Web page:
The NSW Premier’s Literary Awards provide an opportunity to highlight the importance of literacy and to encourage everyone to enjoy and learn from the work of our writers. These annual awards honour distinguished achievement by Australian writers, contribute to Australia’s artistic reputation, and draw international attention to some of our best writers and to the cultural environment that nurtures them. ABC reports: Wiradjuri writer Tara June Winch has pulled off a hat-trick at the 2020 NSW Premier's Literary Awards for her novel The Yield, taking home three major prizes, including the Book of the Year.
About The Yield
A young Australian woman searches for her grandfather's dictionary, the key to halting a mining company from destroying her family's home and ancestral land in this exquisitely written, heartbreaking, yet hopeful novel of culture, language, tradition, suffering, and empowerment in the tradition of Louise Erdrich, Sandra Cisneros, and Amy Harmon.
Knowing that he will soon die, Albert “Poppy” Gondiwindi has one final task he must fulfill. A member of the indigenous Wiradjuri tribe, he has spent his adult life in Prosperous House and the town of Massacre Plains, a small enclave on the banks of the Murrumby River. Before he takes his last breath, Poppy is determined to pass on the language of his people, the traditions of his ancestors, and everything that was ever remembered by those who came before him. The land itself aids him; he finds the words on the wind.
After his passing, Poppy’s granddaughter, August, returns home from Europe, where she has lived the past ten years, to attend his burial. Her overwhelming grief is compounded by the pain, anger, and sadness of memory—of growing up in poverty before her mother’s incarceration, of the racism she and her people endured, of the mysterious disappearance of her sister when they were children; an event that has haunted her and changed her life. Her homecoming is bittersweet as she confronts the love of her kin and news that Prosperous is to be repossessed by a mining company. Determined to make amends and honor Poppy and her family, she vows to save their land—a quest guided by the voice of her grandfather that leads into the past, the stories of her people, the secrets of the river.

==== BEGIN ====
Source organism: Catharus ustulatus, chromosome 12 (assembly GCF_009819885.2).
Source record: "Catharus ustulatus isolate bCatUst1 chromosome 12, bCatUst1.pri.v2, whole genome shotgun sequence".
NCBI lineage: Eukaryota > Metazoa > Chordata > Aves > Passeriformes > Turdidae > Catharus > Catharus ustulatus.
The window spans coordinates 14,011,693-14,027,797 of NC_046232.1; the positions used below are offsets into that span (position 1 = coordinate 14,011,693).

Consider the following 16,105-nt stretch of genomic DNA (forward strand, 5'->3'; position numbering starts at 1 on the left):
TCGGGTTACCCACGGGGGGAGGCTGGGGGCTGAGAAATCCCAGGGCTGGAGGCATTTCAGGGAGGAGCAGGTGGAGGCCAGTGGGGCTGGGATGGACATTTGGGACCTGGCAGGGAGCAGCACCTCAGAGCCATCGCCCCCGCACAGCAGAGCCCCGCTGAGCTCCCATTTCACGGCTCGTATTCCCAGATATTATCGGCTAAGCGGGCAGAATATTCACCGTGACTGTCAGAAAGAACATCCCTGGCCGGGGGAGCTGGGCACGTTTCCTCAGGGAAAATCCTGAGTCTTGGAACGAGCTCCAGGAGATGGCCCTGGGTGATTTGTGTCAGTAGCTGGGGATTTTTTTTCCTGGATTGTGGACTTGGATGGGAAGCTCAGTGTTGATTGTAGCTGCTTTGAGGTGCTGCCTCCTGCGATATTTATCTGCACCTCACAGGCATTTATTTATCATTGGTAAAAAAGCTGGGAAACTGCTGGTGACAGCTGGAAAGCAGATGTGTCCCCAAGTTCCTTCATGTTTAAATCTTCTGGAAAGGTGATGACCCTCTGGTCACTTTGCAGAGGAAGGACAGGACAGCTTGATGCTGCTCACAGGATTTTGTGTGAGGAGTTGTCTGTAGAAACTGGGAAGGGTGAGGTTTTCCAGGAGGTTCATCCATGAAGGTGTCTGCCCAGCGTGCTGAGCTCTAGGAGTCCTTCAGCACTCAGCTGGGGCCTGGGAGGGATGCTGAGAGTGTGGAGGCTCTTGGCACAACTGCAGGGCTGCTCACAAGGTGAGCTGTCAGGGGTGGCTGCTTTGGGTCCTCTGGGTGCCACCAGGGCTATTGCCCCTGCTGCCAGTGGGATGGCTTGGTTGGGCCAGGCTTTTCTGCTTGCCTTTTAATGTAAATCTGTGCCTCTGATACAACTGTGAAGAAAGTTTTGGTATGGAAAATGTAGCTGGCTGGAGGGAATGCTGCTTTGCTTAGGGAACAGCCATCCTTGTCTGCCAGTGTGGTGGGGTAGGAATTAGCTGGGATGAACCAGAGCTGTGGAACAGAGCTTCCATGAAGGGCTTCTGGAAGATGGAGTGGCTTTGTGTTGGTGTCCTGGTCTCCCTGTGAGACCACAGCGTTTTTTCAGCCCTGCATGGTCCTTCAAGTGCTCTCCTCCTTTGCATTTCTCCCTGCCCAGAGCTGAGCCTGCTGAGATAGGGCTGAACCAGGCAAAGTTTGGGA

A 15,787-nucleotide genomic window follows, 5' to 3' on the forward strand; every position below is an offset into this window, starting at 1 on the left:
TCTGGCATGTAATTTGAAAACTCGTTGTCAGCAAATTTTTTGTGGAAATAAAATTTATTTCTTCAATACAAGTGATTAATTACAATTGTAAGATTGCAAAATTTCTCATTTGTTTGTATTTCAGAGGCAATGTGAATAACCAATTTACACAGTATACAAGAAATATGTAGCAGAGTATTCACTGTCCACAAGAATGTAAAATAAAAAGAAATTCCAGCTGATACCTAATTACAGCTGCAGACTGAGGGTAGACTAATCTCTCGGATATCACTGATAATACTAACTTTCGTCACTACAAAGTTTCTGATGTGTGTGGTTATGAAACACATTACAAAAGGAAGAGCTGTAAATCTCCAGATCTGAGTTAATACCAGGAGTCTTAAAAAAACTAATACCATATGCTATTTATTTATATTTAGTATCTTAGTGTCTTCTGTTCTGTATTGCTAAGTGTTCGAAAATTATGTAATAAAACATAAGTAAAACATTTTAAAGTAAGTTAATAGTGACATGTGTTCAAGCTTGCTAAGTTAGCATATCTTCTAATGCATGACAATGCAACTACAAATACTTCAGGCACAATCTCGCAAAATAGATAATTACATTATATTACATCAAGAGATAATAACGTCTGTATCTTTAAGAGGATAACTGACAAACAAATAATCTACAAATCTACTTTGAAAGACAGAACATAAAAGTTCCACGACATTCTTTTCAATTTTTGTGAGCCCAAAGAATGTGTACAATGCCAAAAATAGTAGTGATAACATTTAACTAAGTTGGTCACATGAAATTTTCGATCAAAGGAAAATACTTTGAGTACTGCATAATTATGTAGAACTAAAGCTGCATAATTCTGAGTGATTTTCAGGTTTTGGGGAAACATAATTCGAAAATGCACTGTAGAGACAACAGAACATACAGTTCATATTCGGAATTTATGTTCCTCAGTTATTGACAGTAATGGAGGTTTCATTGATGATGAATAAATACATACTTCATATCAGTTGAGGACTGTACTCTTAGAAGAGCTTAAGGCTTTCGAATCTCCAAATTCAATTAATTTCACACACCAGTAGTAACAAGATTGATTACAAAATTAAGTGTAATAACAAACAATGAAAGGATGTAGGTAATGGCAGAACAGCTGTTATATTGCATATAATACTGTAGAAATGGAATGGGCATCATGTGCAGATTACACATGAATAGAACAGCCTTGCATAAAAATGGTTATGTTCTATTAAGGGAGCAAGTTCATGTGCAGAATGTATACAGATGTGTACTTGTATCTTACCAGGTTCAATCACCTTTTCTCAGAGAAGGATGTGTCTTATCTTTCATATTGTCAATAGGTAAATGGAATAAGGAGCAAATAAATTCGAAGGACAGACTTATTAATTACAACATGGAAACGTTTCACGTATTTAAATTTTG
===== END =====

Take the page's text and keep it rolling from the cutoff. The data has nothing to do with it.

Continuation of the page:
Told in three masterfully woven narratives, The Yield is a celebration of language and an exploration of what makes a place "home." A story of a people and a culture dispossessed, it is also a joyful reminder of what once was and what endures—a powerful reclaiming of Indigenous language, storytelling, and identity, that offers hope for the future. source 2020 winners NSW Premier's Literary Awards
Book of the Year ($10,000) The Yield by Tara June Winch (Penguin Random House)
Christina Stead Prize for Fiction ($40,000) The Yield by Tara June Winch
UTS Glenda Adams Award for New Writing ($5,000) Real Differences by SL Lim (Transit Lounge)
Douglas Stewart Prize for Non-fiction ($40,000) Tiberius with a Telephone: The Life and Stories of William McMahon by Patrick Mullins (Scribe Publications)
Kenneth Slessor Prize for Poetry ($30,000) Enfolded in the Wings of a Great Darkness by Peter Boyle (Vagabond Press)
Patricia Wrightson Prize for Children's Literature ($30,000) — joint winners Ella and the Ocean by Lian Tanner and Jonathan Bentley (Allen & Unwin)
Ethel Turner Prize for Young People's Literature ($30,000) Lenny's Book of Everything by Karen Foxlee (Allen & Unwin)
Nick Enright Prize for Playwriting ($30,000) Counting and Cracking by S. Shakthidharan, Associate writer Eamon Flack (Belvoir and Co-Curious)
Betty Roland Prize for Scriptwriting ($30,000) — joint winners Missing by Kylie Boltin (SBS) The Cry, Episode 2 by Jacquelin Perske (Synchronicity Films)
Multicultural NSW Award ($20,000) The Pillars by Peter Polites (Hachette Australia) People's Choice Award The Yield by Tara June Winch
Indigenous Writers' Prize ($30,000) — biennial award The White Girl by Tony Birch (University of Queensland Press)